I do believe instructors make or break this experience. My instructor for this ride, Chris, made it. 110%. He would ride at the front of the class, take a moment to walk through the room and check on his riders, light and dim candles based on the tempo of the music, hop back on a bike in the middle of the pack and shout encouragement and sing along. If this is the secret sauce to boutique cycling classes, I fully understand why SoulCycle, FlyWheel, and others have a fervent fan base. You not only hold yourself accountable, but you are held accountable in the presence of others giving their best, and driven with motivation from instructor enthusiasm. I will be making more appearances at my local SoulCycle, despite my investment in my home bike.

So what are the cons here? Both have limited but differentiated cons. Some days, in the comfort of my home, I don't give 100% on the Peloton. I'll give it 80% because I'm in a bad mood and it's hot and <insert excuse here>. Sometimes it's hard to find that extra jolt of motivation in the privacy of my own home compared to being in a room of 20 sweaty people where your effort isn't hidden. A potential downside is the upfront cost. The bike itself, with a subscription to live classes and a set of accessories runs north of $2000. That's a big chunk of change to hand over in one sitting. Peloton does offer financing to alleviate that, both online and in store. The return on investment is dependent on your participation. If you attend multiple cycling classes a week, you can easily see return on investment in less than a year. If you use the bike as a fancy clothes hanger, it's going to feel overpriced. For me, it'll probably be about 1.5-2 years to see the cost savings and I'm fine with that timeline.

SoulCycle lacks that ease factor. I am guilty of having days where nothing will prevent me from sitting on my couch at the end of a work day, and there is no way I'm leaving the house after. I'm also a little weird about public showers so going before work isn't ideal. (Ahem SoulCycle: if you drop a location in Havertown/Upper Darby this would probably be less of a dealbreaker). The lack of measurement during rides is oddly distracting for me. I have to really focus on getting the rhythm right on songs I don't know. Also, defining "muddy", "light hill", "light resistance" are just too ambiguous and I can't help but feel like I am overdoing it or not pushing enough without some sort of definable range to base my ride on. I am a data nerd, sorry. Lastly, the long term cost of riding with SoulCycle is steep. SoulCycle does not offer any level of membership; you buy a package of classes at a time at approximately $30/class. While there is some discounting, a year of unlimited classes costs $3500, which makes Peloton the more affordable option if you are a long time cycling enthusiast. I don't know if I value the personal touch of studio classes at an additional $1000+.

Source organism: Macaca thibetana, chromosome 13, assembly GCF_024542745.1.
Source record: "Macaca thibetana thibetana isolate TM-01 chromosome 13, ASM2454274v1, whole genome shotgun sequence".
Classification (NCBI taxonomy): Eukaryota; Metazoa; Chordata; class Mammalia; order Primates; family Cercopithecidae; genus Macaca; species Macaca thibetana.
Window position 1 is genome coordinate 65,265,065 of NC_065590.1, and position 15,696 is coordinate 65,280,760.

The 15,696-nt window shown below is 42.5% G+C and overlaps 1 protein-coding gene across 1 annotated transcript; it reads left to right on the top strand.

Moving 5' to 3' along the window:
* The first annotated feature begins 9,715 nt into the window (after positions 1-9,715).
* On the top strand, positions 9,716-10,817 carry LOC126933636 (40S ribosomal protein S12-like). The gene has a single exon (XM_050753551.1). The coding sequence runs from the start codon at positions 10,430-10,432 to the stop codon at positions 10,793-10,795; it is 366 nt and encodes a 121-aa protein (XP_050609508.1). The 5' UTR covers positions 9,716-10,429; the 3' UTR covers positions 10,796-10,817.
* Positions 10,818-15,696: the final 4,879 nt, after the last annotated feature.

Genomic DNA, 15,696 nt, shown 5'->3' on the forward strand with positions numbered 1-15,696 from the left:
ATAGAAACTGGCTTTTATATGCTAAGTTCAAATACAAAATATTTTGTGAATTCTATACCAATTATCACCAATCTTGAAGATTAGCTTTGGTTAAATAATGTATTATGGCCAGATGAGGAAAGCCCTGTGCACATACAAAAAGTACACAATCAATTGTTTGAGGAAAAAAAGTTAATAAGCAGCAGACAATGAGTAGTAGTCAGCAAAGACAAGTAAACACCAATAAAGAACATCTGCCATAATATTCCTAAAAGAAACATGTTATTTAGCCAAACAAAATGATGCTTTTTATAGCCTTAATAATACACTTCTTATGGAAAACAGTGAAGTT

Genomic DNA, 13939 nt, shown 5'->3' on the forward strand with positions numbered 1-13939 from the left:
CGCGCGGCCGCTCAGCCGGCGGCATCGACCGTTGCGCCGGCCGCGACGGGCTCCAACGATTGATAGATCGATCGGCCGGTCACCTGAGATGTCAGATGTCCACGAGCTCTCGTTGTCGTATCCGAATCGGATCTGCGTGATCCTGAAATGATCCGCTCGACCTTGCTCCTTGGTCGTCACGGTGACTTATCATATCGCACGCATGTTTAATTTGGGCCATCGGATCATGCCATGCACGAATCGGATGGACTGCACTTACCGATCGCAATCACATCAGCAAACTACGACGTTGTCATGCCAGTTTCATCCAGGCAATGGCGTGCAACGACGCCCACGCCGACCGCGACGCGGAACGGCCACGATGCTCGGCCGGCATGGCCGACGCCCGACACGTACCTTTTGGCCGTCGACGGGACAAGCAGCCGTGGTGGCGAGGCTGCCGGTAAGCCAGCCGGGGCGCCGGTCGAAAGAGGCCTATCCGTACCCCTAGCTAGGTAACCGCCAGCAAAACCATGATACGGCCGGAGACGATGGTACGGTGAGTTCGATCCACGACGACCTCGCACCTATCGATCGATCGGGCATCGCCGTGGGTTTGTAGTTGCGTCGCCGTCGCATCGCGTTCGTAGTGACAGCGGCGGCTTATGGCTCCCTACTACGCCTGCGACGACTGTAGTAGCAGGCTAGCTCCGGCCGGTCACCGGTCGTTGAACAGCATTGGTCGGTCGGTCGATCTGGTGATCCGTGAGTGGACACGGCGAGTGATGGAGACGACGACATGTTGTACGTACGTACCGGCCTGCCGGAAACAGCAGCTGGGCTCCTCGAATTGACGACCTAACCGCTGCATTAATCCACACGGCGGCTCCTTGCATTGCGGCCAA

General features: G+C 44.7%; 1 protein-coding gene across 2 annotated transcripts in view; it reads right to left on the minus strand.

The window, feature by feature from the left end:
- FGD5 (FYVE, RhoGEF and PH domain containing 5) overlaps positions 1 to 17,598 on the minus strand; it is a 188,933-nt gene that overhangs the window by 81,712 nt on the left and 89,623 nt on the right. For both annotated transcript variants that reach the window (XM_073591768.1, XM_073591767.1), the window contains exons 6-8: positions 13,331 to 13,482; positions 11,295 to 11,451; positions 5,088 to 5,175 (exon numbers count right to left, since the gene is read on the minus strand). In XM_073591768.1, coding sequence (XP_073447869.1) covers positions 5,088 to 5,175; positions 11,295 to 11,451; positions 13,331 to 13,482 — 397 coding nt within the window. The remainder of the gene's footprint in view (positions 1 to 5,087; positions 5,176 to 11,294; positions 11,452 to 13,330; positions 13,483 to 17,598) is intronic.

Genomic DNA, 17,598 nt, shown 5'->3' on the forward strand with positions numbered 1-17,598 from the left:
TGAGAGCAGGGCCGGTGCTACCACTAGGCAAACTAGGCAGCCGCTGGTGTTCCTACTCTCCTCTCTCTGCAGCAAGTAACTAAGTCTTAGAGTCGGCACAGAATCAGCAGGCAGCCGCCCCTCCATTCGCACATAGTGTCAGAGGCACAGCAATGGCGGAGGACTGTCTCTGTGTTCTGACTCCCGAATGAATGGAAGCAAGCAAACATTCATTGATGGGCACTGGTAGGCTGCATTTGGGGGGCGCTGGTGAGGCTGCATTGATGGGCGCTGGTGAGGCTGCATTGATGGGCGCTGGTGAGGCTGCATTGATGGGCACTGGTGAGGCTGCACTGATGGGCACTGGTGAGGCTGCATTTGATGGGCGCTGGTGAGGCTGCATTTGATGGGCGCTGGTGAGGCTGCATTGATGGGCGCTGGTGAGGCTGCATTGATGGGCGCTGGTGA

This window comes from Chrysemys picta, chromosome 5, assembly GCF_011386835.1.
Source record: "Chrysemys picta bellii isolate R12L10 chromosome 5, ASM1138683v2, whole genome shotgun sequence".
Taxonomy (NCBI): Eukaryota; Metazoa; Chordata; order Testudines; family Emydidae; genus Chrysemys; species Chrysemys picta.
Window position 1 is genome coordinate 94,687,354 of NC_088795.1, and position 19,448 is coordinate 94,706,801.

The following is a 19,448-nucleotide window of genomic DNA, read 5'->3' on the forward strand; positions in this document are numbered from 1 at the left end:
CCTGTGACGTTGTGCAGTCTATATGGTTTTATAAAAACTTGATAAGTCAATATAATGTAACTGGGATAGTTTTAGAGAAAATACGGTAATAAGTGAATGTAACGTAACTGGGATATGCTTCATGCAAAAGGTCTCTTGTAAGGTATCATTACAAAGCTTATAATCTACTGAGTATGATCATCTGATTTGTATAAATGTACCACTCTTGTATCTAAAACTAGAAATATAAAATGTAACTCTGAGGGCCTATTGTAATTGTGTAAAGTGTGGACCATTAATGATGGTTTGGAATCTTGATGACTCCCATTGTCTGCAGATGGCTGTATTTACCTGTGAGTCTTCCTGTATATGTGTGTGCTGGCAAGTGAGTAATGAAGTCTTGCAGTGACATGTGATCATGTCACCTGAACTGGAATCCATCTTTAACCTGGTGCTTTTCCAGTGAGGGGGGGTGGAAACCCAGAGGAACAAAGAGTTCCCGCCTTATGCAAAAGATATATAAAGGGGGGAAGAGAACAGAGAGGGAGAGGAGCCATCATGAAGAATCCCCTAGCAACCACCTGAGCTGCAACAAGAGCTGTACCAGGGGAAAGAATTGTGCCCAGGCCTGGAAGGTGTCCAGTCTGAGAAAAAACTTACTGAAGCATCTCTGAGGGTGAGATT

This is only my opinion. I really do like both experiences immensely, and that's coming from someone who is in a long term, love-hate, on-again off-again relationship with a gym membership. My experiences with the personalities and enthusiasm of instructors on both sides has been nothing shy of amazing. Peloton has about 10 or 12 instructors and I religiously ride with 3 favorites - Hannah Marie Corbin, Cody Rigsby, and Emma Lovewell. As for soundtracks, both SoulCycle and Peloton give the instructors complete jurisdiction over the class playlists. This results in carefully curated journeys across all genres of music, bespoke for the pace and effort of each class. Where the studio vibe of SoulCycle offers the feel of riding in a pack while managing your own journey, the Peloton community has built a digital tribe of it's individual riders through Facebook communities, leaderboards, friends lists and class shout-outs. You can't go wrong choosing one or the other - or both.

Ride on,